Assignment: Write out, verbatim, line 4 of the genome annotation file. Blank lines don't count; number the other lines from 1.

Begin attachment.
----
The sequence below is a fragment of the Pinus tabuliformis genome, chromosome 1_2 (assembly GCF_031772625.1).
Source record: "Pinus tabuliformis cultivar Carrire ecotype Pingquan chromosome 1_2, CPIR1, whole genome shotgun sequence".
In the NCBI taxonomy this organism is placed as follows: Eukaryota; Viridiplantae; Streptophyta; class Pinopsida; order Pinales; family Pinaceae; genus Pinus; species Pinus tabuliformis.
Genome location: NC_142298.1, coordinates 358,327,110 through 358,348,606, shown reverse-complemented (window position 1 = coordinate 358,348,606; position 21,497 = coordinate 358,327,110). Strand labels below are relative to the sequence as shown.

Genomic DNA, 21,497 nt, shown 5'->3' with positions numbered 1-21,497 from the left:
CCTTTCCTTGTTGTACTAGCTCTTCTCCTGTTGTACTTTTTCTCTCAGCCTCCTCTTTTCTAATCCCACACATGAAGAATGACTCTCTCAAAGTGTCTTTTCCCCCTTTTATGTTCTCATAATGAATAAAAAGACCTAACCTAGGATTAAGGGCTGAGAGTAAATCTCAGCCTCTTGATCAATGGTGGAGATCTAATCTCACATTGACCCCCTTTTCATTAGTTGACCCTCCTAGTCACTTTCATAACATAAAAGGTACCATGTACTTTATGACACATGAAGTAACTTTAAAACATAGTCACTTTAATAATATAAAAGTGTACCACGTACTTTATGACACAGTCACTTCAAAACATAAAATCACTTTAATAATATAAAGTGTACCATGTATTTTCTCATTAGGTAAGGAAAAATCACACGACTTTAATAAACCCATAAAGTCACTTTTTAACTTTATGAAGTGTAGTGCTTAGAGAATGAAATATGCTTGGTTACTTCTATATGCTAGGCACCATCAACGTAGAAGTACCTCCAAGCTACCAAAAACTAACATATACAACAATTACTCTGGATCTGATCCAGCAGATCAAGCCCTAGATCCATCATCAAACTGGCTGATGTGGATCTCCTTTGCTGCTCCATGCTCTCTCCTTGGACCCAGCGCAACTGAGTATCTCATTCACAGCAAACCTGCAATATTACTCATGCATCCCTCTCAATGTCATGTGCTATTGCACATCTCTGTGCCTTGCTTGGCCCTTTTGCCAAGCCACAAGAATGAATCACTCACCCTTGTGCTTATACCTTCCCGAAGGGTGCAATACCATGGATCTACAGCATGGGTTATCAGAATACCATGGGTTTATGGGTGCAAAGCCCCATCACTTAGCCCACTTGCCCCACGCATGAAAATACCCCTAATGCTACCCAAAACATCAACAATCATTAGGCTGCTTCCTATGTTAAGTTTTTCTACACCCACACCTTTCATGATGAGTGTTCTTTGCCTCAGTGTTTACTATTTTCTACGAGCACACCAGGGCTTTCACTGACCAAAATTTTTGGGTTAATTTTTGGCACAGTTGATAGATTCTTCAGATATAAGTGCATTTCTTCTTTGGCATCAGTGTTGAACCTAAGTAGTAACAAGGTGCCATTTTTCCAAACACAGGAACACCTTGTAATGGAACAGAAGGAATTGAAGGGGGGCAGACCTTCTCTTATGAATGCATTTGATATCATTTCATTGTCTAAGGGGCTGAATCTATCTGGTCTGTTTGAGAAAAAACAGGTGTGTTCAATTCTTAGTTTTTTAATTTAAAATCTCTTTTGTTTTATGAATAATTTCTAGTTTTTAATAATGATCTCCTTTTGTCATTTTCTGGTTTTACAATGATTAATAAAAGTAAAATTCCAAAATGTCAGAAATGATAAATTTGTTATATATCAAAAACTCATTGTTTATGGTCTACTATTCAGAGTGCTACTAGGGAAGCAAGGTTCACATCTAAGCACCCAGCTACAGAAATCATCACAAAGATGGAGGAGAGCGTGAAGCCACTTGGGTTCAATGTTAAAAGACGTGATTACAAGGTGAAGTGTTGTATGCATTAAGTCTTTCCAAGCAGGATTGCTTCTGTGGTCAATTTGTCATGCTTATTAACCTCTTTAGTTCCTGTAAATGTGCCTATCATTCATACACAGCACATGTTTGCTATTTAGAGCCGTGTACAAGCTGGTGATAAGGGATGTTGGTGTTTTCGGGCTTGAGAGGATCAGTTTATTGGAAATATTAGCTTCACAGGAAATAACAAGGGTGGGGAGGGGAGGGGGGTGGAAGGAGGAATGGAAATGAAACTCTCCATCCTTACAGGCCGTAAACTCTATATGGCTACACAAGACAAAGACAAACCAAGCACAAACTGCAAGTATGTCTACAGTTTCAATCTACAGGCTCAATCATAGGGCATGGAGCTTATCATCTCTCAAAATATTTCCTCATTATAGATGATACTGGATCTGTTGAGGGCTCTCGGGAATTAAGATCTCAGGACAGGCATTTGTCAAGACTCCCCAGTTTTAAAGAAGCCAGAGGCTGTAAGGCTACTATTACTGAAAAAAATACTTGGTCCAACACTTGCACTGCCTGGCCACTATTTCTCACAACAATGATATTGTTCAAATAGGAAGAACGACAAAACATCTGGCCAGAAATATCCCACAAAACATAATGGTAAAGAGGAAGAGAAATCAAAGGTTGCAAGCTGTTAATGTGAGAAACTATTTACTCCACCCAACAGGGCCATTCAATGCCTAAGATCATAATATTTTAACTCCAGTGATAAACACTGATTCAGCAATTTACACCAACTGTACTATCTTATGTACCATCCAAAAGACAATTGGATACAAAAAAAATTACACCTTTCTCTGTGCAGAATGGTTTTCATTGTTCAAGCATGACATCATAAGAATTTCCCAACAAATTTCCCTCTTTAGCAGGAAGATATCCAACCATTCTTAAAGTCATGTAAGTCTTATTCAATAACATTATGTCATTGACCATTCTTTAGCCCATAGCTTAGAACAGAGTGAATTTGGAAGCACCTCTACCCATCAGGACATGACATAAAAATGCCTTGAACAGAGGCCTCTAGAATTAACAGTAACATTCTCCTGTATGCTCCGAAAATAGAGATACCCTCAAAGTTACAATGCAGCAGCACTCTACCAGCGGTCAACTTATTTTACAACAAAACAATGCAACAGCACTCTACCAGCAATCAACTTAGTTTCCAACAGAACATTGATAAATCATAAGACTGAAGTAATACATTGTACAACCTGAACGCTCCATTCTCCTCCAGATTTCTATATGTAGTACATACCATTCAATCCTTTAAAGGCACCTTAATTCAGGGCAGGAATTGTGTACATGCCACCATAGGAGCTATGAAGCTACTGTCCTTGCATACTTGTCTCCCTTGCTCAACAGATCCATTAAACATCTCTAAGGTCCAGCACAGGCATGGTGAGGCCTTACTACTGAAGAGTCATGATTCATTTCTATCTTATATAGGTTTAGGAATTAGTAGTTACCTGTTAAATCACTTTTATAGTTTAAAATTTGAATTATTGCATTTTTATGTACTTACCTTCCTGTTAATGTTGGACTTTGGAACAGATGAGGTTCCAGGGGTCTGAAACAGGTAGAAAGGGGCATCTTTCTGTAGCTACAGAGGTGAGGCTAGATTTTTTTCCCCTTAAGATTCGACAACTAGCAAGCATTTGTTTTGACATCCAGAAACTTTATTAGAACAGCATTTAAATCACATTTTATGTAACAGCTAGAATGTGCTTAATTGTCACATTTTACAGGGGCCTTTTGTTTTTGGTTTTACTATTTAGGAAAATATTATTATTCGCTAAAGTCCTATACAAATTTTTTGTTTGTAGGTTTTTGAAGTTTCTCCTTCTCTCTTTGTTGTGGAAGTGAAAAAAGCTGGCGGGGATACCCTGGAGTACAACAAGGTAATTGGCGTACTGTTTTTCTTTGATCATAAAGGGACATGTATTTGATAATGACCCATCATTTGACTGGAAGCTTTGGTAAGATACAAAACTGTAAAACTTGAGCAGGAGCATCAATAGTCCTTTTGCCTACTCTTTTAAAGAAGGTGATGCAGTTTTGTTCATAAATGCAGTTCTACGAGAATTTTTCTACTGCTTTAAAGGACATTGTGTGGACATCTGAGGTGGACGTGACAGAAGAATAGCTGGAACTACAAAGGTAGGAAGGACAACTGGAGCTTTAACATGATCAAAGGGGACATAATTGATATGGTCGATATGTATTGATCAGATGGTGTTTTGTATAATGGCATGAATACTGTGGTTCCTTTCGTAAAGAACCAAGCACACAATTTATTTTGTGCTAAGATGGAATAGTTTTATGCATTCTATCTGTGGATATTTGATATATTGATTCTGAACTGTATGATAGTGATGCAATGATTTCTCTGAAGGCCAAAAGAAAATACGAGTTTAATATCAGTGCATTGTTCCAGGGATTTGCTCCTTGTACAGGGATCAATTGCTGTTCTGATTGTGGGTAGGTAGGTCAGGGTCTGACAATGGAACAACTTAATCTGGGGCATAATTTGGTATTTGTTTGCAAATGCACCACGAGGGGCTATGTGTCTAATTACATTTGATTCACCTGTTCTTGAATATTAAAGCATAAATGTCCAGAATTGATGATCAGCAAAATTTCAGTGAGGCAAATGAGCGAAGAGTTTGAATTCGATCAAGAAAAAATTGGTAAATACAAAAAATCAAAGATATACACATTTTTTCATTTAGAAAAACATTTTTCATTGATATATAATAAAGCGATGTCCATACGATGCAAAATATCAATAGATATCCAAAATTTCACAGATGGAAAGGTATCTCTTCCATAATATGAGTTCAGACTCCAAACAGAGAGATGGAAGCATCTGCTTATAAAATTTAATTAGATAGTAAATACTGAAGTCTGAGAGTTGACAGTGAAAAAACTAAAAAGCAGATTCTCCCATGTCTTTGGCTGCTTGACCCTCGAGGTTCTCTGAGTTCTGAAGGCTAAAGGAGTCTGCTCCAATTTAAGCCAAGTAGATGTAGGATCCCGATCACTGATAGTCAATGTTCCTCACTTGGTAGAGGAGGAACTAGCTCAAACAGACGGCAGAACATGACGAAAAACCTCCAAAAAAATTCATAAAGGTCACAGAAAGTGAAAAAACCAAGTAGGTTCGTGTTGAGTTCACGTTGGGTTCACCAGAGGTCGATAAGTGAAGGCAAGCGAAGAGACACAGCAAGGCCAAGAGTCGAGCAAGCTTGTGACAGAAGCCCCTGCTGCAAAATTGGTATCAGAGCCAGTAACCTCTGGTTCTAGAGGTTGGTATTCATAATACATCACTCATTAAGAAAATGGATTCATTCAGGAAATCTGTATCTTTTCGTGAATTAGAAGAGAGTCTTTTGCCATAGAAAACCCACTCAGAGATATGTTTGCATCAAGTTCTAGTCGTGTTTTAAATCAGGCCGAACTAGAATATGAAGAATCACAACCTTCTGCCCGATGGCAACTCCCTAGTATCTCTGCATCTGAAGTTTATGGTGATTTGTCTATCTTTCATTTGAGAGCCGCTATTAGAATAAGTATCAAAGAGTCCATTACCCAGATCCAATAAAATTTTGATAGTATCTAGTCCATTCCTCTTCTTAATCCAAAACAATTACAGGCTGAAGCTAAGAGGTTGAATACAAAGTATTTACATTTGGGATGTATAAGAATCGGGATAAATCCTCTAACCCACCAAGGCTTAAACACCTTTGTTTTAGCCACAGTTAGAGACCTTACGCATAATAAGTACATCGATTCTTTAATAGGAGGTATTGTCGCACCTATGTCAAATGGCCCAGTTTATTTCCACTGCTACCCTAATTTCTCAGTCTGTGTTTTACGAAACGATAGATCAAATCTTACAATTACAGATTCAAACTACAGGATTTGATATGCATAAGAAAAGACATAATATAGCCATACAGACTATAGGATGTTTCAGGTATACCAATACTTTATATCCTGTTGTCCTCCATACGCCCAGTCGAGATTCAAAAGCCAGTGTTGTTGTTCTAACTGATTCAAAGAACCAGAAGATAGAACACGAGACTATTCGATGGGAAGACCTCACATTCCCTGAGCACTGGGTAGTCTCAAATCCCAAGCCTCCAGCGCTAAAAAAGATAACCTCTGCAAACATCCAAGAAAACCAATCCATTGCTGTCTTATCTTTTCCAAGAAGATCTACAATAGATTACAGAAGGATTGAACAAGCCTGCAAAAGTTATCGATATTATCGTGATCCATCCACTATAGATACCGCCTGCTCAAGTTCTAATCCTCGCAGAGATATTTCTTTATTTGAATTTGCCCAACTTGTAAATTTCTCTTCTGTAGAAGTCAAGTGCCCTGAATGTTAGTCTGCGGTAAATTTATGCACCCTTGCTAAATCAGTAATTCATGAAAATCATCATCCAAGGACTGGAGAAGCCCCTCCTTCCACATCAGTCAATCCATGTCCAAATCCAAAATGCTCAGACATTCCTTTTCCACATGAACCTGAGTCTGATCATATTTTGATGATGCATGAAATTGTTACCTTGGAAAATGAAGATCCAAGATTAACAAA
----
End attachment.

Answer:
Genome location: NC_142298.1, coordinates 358,327,110 through 358,348,606, shown reverse-complemented (window position 1 = coordinate 358,348,606; position 21,497 = coordinate 358,327,110). Strand labels below are relative to the sequence as shown.